7 Myths About Polyamory

7 Myths About Polyamory

Last update: 05 July, 2018

There are many myths about polyamory. Unfortunately, many people believe them to be true. However, studies show 5% of people in North America are in non-monogamous relationships. With that in mind, it’s important to make a little effort to find clear answers to certain questions.

Oscar Wilde famously said that “to love oneself is the beginning of a lifelong romance.” So is it possible to share that love with more than one person? And can that shared love be romantic love, not like the love one feels for a sibling or a parent? Or is polyamory itself actually the biggest myth of all the myths about the concept? Let’s take a look.

“I’ve been through it all and nothing works better than to have someone you love hold you.”

-John Lennon-

Myths about polyamory

Just like we said at the beginning, there are plenty of ideas about polyamory that reign in the collective conscious and unconscious. Most of these ideas are myths. In fact, in the last few years, we’ve started to hear more arguments against monogamy. For example, Dr. Eric Anderson believes that monogamy in humans isn’t natural. He thinks that monogamy is nothing more than a cultural norm.

polyamory myths

So let’s dismantle some of these myths. Some people think that someone who practices polyamory still has a primary partner. They’re in a relationship, but still see other people.

Psychologist Bjarne Holmes believes that this is a myth. According to his research, this is true in only 30% of relationships between three or more people. In fact, most of the groups don’t usually have a noticeable hierarchy. There are no primary or secondary lovers

Human beings are monogamous by nature

This is another myth, according to Judit Eve Lipton and David P. Barash. In several books on the subject, they argue that, contrary to popular belief, human nature isn’t monogamous. 

This pair of scientists believe that human beings are going against the laws of nature. It would seem that we are made to be polygamous, like most other animals. However, we try to maintain this exclusive social relationship between one man and one woman, even though this isn’t our true evolutionary inclination.

Only unsatisfied people practice polyamory

This is another myth that psychologists like Melissa Mitchell like to dismantle. In fact, this particular psychologist believes that this is a completely unfounded prejudice. At least, that’s the idea that she gets from her research.

The search for second or third companions has nothing to do with feeling dissatisfaction with the first partner. In fact, these types of polyamorous relationships are usually pretty independent from each other.

People who practice polyamory have psychological problems

Let’s get to the bottom of another myth about polyamory. In this case, if we look at the teachings of Tristan Taormino, we see that polygamous relationships aren’t more or less dysfunctional than monogamous ones. Taormino draws this conclusion from a series of studies that include standard psychological tests.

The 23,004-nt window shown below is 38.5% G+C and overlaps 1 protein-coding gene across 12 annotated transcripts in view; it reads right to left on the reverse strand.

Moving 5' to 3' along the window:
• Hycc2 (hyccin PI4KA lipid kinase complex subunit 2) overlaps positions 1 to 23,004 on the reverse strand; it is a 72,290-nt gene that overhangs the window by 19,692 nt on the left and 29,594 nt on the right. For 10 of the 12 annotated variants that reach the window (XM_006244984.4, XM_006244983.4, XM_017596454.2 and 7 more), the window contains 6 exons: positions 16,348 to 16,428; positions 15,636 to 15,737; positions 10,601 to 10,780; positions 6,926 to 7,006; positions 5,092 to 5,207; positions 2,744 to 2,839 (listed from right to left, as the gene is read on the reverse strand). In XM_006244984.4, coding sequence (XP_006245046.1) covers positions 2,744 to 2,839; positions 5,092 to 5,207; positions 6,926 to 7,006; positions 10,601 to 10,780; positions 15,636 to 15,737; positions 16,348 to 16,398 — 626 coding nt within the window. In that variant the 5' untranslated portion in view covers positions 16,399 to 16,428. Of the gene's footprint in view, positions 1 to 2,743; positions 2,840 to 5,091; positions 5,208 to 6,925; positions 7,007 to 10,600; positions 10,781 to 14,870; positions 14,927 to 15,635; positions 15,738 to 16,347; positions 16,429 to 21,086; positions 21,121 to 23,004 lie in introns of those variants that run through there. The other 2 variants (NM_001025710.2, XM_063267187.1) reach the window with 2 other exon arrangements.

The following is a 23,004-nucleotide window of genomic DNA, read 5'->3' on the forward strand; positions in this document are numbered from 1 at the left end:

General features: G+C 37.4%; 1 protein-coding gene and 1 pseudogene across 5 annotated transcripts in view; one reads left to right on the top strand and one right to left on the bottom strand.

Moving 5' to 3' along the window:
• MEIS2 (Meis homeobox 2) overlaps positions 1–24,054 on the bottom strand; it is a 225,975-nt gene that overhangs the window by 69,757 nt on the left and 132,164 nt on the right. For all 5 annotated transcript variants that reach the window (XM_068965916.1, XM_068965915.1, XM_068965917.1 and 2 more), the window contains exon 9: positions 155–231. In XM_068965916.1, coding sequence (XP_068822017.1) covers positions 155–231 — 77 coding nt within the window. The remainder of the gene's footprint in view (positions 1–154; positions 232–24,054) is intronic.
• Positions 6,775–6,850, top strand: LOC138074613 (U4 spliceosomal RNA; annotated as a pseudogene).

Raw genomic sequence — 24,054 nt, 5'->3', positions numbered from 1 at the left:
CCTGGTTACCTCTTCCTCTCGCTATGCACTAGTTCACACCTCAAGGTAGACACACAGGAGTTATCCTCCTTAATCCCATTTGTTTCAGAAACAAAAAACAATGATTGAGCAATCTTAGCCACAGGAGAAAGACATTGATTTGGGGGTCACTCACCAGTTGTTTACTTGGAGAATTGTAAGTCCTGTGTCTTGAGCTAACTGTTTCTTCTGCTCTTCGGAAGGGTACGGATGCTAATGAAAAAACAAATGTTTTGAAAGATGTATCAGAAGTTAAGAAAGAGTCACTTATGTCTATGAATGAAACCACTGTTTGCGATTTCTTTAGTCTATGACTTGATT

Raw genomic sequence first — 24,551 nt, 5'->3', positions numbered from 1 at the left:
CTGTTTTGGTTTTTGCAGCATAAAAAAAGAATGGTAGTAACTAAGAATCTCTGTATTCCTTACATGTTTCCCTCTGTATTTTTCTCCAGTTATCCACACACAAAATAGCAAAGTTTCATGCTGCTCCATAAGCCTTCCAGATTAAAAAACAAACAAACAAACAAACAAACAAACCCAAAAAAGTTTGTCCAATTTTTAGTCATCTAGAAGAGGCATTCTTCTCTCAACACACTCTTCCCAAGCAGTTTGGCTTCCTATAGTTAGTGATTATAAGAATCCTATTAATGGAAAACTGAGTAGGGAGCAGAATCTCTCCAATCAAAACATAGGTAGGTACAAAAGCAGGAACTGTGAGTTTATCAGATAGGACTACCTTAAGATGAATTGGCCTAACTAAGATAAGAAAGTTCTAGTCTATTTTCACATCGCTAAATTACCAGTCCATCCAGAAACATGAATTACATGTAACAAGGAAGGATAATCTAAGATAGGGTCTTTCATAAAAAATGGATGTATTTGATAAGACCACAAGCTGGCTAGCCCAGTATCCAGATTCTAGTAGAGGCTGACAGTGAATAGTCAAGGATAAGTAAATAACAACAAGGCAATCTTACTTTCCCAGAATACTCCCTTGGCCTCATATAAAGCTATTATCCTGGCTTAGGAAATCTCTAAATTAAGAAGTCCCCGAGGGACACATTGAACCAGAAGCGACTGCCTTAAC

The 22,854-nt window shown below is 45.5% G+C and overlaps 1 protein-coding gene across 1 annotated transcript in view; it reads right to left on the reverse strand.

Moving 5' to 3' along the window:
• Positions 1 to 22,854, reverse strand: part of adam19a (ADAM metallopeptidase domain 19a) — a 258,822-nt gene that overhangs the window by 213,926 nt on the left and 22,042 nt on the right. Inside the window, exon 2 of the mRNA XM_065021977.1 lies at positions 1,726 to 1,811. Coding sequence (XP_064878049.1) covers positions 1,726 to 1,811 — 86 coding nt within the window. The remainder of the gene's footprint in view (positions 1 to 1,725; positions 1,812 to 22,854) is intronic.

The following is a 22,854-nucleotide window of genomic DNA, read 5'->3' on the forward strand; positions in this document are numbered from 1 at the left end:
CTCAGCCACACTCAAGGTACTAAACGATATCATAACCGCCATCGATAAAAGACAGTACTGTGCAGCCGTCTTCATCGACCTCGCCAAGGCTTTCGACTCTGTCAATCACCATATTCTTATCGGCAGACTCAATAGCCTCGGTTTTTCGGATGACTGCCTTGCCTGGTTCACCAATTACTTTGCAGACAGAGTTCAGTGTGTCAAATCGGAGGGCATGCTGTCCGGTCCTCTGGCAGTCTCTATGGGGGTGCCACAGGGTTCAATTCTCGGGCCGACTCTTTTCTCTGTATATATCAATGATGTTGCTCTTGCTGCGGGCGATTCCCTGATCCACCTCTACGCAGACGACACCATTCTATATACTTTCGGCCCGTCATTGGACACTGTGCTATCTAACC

In fact, studies show that people who gravitate towards open relationships tend to be more creative and less conformist. In other words, these people are drawn to complexity, invention, unconventional ideas, and chaos. But they don’t display any signs of psychological problems.

polyamorous people

Polyamory is bad for children

This is another myth that is easy to debunk. Many people think that these relationships are especially harmful to children. They believe that these little ones will not develop properly.

To address this question, Professor Elizabeth Sheff interviewed children raised in polyamorous families. Her subjects ranged from 5 to 17 years of age. Her results? Far from being damaging to children, polyamory actually has advantages. The adults have more help to take care of the children, and the children always have a trustworthy adult around to play with and confide in. 

Only confused people practice polyamory

Again, we look to Tristan Taormino’s thesis. He concludes that non-monogamous people aren’t confused nor are they afraid of commitmentIn fact, the truth is just the opposite. People who practice polyamory tend to understand very clearly what they want and how they want it.

Polyamory is just an excuse to be promiscuous

This is another myth that Taormino debunks in his book. This time, he addresses the idea of promiscuity. Taormino states that there’s nothing really wrong with an active sex life with two or more people.

After reading all of this, do you still believe in what people say about polyamory? Science is slowly dismantling many of these long-held beliefs and also opening up the floor to debate. The truth is that many scientists believe that there’s good reason to think that human beings are capable of loving more than one person.

“That love is all there is, is all we know of love.”

-Emily Dickinson-

This text is provided for informational purposes only and does not replace consultation with a professional. If in doubt, consult your specialist.